The term “breathing disorder in a dream” means a number of conditions that cause a breathing disorder during sleep.
The most common of these is sleep apnea. Apnea means a temporary cessation of breathing. Despite the fact that there are other types of sleep apnea, the term “sleep apnea” is usually meant a syndrome of obstructive sleep apnea (OSA), in which the patient for a short time lose the ability to breathe due to temporary obstruction of the airways in the throat called pharynx. In patients with OSA, such cases can occur several hundred times during a single night’s sleep. In patients with OSA, such cases can occur several hundred times during a single night’s sleep.
During sleep, our muscles relax. In some people, relaxation of the tongue and some muscles in the larynx can lead to a narrowing of the airway, leading to impaired and temporary cessation of breathing. In this case, the brain produces a short partial awakening, in which the airway opens up again and breathing resumes. Repeated waking up during the night can seriously affect the quality of sleep and lead to excessive daytime sleepiness.
In addition, each case of apnea is accompanied by fluctuations in heart rate and blood pressure. Ultimately, high blood pressure (hypertension) also continues after waking up, as a result of which the risk of a heart attack or an angina attack increases.
Patients with OSA tend to snore. Noise from snoring occurs when the tissues of the larynx vibrate, which indicates an unstable condition of the respiratory tract and increases the likelihood of squeezing during sleep. However, OSA is observed only in a minority of snorers.
Symptoms of OSA may occur both day and night.
- Increased sleepiness
- Lack of concentration
- Headache in the morning
- Mood Swings
- Dry mouth
- Impotence or decreased sexual desire
- Restless sleep
- Temporary stop breathing
- Awakening from choking
- Realistic dreams
- Night polyuria (night urination)
- Salivation and teeth grinding
The prevalence of sleep apnea increases with age to 60 years.
Any cause that leads to a narrowing of the throat increases the likelihood of developing OSA.
The main risk factor is moderate or severe obesity, since it is accompanied by an increase in adipose tissue around the larynx. Obesity was found in 60% – 90% of patients with OSA and is the most common risk factor in adults.
Smoking and drinking also increase the prevalence of snoring and sleep apnea.
In some people, sleep apnea develops due to their genetic predisposition.
Sleep apnea is more common in men than in women.
Certain types of structure of the facial bones of the skull cause a narrow larynx, which increases the likelihood of developing SOAS; The most common is a chin chin. Certain genetic diseases, such as Down syndrome, also provoke the development of OSA in a patient.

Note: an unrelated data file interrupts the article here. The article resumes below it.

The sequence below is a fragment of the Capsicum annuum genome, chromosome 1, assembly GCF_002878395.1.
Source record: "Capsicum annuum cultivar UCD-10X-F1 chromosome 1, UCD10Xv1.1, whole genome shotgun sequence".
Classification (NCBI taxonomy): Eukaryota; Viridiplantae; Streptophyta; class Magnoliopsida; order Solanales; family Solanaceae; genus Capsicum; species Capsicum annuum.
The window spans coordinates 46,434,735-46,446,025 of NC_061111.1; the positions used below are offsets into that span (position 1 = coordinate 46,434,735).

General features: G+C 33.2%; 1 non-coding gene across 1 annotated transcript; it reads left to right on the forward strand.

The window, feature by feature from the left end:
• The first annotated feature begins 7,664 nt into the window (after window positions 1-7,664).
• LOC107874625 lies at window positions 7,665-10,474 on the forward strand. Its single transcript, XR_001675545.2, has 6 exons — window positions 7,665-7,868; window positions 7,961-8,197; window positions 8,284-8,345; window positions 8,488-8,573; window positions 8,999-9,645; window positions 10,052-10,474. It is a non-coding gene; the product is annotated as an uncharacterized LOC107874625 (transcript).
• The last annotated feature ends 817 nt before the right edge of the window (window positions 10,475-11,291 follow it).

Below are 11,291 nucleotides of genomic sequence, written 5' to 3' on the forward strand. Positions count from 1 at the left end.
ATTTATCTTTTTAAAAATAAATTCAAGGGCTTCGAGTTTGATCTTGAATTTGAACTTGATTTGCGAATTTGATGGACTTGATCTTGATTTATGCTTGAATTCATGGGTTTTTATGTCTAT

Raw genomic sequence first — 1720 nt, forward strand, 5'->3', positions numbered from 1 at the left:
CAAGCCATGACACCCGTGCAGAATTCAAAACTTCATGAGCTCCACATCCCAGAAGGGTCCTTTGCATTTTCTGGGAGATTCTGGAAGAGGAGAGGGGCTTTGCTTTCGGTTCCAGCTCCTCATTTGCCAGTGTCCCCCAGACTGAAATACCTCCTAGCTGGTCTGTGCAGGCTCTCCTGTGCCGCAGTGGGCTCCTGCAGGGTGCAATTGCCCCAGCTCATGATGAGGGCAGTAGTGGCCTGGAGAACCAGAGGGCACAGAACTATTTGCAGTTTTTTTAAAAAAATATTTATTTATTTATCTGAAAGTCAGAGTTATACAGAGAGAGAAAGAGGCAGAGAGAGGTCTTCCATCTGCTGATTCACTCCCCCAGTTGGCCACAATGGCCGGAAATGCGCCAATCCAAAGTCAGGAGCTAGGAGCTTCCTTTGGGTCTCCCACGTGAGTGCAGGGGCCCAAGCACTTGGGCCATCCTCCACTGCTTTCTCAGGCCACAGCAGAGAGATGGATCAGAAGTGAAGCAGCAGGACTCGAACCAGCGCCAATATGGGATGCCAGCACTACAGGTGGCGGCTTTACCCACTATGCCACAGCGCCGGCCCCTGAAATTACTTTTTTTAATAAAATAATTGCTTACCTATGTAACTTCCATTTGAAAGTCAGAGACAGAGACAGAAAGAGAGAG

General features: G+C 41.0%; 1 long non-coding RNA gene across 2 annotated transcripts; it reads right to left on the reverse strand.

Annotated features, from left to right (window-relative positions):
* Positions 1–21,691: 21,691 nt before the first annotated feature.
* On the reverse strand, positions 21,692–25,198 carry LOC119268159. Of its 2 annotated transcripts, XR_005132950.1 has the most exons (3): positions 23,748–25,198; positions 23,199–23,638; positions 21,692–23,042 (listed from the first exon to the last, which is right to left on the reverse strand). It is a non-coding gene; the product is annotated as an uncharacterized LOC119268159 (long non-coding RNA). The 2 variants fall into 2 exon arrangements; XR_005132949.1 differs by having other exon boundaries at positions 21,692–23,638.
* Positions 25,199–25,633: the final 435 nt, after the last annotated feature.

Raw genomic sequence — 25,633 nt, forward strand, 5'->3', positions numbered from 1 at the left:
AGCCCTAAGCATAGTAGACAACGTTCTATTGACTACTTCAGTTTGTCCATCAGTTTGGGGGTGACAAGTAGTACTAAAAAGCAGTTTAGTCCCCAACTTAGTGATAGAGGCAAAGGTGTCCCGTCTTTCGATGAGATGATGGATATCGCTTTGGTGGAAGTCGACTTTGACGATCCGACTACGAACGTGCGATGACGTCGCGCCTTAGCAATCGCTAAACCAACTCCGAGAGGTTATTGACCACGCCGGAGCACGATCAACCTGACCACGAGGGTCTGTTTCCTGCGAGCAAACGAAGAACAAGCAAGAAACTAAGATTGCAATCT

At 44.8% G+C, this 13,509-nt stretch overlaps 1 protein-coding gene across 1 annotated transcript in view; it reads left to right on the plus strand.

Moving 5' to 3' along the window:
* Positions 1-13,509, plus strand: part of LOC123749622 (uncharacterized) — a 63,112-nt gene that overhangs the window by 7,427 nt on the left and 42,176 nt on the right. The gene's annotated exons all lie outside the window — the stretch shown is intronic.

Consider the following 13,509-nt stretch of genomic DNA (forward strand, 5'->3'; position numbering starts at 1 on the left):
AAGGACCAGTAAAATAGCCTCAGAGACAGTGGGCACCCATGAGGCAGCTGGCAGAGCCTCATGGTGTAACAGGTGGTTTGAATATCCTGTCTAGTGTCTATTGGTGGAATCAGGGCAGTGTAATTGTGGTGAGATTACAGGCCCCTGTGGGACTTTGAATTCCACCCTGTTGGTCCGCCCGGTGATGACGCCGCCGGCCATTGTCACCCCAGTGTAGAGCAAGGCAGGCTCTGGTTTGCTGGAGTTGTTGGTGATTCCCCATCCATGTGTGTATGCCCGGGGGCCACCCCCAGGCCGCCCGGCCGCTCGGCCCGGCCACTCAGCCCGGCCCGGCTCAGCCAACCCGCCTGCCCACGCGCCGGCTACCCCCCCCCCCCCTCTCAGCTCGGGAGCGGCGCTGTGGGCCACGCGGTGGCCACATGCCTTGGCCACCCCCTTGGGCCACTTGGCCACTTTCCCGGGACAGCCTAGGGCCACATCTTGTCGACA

OSA also develops in children, and the most common contributing factor is enlarged tonsils. In some children and adults, severe nasal congestion may worsen the disease.
Diagnosis and treatment
The diagnosis of OSA is often made on the basis of symptoms and clinical examination, but in most cases, records made at night are necessary to confirm. For a detailed study of sleep, called polysomnography, an electroencephalogram is made, muscle activity, eye movements, heart activity, chest movements, nasal air flow, and oxygen content in the blood (oximetry) are recorded.
This detailed study is carried out in sleep laboratories, but for most people who are suspected of having OSA, it is possible to conduct a simpler study using portable equipment, often at home with the patient. With some devices, you can record various combinations of oxygen in the blood, chest movements, air flow, and heart rate.
To assess daytime sleepiness, fill out a simple questionnaire, which is called the Epworth Sleepiness Scale. In this questionnaire, the patient is asked to assess the probability of falling asleep in various daily situations. It is also recommended that the bed partner give information about the symptoms of sleep apnea, such as snoring and apnea, confirmed by a witness.
The most effective treatment for apnea is to maintain a positive continuous airway pressure (PNDD), which is a simple and economical method. This treatment method requires the use of a device that directs the flow of air through the mask into the nose (or into the nose and mouth) with the pressure necessary to keep the larynx open and overnight. To achieve positive results, this equipment must be used every night. Other treatment options include using a device that is inserted into the mouth to extend the lower jaw or, if necessary, to have tonsil surgery.
On the moment not exists pharmacological treatment.
- In developed countries, according to reports, apnea is observed in 3% – 7% of middle-aged men and 2% – 5% of women.
- Sleep apnea increases the risk of developing hypertension andcardiovascular diseases, depressions and insomnia-related accidents.
- Patients who do not treat apnea are at 1.2 – 2 times the risk of road accidents.
- The pre-hospitaldiagnosis of sleep apnea is associated with medical costs per person, which are 50% – 100% higher than the average
- It is necessary to raise awareness of this condition and its consequences in the absence of treatment.
- Health authorities and transport authorities should be aware of the impact of insomnia caused by OSA on driving vehicleswith the goal of taking measures to reduce the risk of driving for individuals and the general public.
- Are required additional efforts to simplify research conducted in order to diagnose this disease.
- Centers for the treatment of apnea need to be expanded, as waiting time for evaluation and treatment is a serious problem in Europe.
- To increase the effectiveness of therapy, it is necessary to better understand which treatment is most effective for different groups of patients.